3 July – 11 August 2016 – How is the star Sirius connected to the “Dog Days” of summer? Find out…
Last week of July 2016 – Spot all 5 naked-eye planets simultaneously in the early evening sky. Find out how…
Next Public Star Gazes
Continue to check this home page posting as weather and road conditions could change the venue or postpone and possibly cancel a star gaze. Check-in again after 5:00 p.m. on the afternoon of the observing session for the latest info and update. (Image credit: Alan Davis, taken at Grassland Mountain Observatory)
29 July 2016 – Friday night – The location for this star gaze will be Grassland Mountain Observatory in Madison County. The weather backup night is Saturday, July 30th. This event is free and open to the general public — registration is not necessary to attend. A temporary gate code, required for entry, will be posted on this club website home page by 5:00 p.m. on the day of the star gaze. Directions to Grassland Mountain Observatory can be found here. Sunset occurs at 8:36 p.m.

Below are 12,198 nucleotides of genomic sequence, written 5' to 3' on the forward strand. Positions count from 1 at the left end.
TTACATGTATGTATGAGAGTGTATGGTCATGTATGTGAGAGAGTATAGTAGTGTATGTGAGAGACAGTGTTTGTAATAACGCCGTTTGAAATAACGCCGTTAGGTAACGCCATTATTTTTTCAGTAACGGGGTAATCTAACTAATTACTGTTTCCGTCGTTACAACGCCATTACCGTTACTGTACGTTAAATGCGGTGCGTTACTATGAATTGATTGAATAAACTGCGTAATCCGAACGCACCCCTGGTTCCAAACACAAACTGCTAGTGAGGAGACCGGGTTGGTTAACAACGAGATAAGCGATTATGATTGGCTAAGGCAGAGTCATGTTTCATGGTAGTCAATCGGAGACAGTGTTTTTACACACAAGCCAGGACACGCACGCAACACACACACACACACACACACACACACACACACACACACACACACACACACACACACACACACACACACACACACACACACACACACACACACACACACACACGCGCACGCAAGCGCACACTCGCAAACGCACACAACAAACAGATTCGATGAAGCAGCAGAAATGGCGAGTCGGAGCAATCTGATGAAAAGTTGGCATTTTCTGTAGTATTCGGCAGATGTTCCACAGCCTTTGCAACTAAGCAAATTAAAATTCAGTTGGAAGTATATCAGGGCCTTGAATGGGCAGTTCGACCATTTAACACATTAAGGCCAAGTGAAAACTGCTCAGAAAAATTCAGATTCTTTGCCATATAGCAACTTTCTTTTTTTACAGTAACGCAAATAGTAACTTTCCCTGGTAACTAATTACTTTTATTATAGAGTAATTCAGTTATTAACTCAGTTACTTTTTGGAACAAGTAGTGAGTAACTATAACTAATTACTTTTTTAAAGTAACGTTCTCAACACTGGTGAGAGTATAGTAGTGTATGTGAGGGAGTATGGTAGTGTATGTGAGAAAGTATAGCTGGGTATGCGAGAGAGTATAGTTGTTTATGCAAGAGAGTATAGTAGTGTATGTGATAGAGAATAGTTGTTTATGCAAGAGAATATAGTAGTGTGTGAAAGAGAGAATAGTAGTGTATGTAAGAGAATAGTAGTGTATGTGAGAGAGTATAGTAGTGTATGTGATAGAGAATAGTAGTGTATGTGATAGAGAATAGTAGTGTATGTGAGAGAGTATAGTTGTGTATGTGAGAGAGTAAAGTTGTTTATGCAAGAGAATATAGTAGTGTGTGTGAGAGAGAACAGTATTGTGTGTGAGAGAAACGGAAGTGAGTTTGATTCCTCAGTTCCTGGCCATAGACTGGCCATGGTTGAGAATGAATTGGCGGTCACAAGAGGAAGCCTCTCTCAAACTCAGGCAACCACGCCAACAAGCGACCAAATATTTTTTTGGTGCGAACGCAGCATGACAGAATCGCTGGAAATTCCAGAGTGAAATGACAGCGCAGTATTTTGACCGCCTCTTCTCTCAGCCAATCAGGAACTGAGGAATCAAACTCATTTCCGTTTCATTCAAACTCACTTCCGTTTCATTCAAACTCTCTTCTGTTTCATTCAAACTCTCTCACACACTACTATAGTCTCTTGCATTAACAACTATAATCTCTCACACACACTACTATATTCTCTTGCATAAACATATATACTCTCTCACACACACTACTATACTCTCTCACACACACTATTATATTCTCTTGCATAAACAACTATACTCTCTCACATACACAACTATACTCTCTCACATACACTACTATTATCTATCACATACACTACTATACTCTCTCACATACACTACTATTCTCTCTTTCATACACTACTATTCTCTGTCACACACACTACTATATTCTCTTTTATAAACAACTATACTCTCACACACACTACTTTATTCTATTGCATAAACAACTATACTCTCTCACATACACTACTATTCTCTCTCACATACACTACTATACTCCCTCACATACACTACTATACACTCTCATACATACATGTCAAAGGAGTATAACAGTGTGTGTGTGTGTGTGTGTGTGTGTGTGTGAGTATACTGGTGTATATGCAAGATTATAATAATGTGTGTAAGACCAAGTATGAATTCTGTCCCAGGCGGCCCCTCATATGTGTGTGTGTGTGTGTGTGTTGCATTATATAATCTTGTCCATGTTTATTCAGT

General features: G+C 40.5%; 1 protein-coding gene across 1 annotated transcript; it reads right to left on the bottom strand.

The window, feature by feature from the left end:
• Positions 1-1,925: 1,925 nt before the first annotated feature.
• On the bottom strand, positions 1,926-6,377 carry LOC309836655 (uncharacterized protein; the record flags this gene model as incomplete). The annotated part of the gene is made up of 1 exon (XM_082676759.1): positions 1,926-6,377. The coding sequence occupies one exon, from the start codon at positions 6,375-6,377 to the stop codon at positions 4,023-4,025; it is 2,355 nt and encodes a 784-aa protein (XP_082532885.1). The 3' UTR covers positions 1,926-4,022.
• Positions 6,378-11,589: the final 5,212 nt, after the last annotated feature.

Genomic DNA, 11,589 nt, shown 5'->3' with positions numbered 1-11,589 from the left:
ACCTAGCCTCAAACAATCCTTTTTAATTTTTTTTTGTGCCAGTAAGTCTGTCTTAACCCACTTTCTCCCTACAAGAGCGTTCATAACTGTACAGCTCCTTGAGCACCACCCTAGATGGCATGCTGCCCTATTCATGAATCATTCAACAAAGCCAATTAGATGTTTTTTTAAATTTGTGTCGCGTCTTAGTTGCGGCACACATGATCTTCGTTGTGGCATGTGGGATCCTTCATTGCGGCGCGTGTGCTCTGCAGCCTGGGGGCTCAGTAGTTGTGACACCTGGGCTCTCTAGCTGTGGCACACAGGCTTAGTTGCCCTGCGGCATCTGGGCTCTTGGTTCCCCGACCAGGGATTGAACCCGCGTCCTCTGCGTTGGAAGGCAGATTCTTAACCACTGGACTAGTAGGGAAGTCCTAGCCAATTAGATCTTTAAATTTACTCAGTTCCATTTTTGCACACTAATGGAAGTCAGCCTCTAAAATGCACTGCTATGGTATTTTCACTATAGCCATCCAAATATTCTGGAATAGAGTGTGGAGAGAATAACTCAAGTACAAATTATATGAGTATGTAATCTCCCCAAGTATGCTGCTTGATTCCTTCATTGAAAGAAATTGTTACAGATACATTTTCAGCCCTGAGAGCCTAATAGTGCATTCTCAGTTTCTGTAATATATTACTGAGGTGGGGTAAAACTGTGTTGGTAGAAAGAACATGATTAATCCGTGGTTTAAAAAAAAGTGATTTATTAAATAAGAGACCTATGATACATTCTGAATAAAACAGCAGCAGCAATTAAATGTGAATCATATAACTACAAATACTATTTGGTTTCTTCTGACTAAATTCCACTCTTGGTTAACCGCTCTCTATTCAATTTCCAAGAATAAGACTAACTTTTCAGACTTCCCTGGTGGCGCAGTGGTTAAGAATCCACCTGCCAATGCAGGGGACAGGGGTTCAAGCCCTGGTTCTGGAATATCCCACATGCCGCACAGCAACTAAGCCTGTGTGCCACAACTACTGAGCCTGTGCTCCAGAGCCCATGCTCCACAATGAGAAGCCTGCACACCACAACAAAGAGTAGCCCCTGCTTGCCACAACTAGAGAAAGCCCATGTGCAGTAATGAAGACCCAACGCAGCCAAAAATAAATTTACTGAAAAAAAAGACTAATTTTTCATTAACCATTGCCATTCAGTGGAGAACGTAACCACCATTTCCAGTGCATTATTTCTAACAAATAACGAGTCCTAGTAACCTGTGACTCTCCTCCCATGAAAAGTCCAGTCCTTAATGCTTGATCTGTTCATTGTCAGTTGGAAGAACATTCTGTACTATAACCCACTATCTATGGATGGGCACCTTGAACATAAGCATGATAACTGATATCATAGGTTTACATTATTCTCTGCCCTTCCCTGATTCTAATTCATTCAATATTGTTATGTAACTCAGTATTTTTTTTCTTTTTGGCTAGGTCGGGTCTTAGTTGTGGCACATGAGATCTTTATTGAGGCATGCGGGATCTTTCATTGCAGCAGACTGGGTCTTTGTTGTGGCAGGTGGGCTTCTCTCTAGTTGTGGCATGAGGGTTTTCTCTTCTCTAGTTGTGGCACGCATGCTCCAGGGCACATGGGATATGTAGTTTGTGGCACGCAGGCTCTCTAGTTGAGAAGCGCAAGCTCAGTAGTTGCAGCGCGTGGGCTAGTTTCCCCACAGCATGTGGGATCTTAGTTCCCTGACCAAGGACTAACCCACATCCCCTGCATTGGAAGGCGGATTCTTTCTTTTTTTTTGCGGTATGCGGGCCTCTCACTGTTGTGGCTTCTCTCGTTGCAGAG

5 August 2016 – Friday night – The location for this star gaze will be the Mt. Pisgah trailhead parking lot on the Blue Ridge Parkway. The weather backup night is Saturday, August 6th. This event is free and open to the general public — registration is not necessary to attend. Directions to the Mt. Pisgah trailhead parking lot can be found here. Sunset occurs at 8:30 p.m.
4 August 2016 – Next Club Meeting
Thursday night, 7:00 – 9:00 p.m. – In the Manheimer Room at the lower level of the Reuter Center on the UNC Asheville campus
“Celestial Navigation Education in the Coast Guard – from the Classroom to the Fleet” — Presented by Lieutenant James Toomey, United States Coast Guard
For centuries sailors depended upon a familiarity with the heavens to navigate at sea, and measuring the position of the sun, the moon, the stars, and the planets in the sky was the key to determining one’s location. Mastery of tools such as the astrolabe and, later, the sextant was as important to the seafaring traveler as knowledge of rigging and knot tying. As humankind ventured from the seas to the skies, star-sailors (astronauts) even found celestial navigation essential enough to be used on the Apollo missions to the moon.
Modern technology and the remarkable accuracy of Global Positioning Satellites (GPS), however, rendered the art of celestial navigation obsolete and arcane, and the U.S. military completely phased out maritime celestial navigation instruction by the mid-2000s. Read more…